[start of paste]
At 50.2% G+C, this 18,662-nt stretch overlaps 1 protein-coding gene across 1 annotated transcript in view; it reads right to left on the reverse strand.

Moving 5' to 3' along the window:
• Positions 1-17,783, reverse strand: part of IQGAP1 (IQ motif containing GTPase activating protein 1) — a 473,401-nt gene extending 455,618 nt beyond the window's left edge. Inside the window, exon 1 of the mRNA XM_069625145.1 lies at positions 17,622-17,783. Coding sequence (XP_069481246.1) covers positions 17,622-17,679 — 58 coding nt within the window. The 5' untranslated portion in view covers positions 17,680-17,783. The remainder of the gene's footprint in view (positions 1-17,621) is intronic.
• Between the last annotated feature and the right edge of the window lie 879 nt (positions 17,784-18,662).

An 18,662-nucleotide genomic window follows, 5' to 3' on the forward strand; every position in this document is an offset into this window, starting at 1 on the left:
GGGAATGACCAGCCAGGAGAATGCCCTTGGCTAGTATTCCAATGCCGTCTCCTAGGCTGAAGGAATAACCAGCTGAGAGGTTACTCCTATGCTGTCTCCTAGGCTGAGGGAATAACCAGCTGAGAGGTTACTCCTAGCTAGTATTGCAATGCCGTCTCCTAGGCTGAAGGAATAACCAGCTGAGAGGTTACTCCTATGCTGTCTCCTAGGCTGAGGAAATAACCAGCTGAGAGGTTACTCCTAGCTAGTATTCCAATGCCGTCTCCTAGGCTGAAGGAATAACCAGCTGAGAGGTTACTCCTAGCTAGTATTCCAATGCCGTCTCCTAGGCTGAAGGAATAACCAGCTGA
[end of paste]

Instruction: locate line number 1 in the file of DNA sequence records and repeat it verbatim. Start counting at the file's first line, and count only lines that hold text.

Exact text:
At 50.2% G+C, this 18,662-nt stretch overlaps 1 protein-coding gene across 1 annotated transcript in view; it reads right to left on the reverse strand.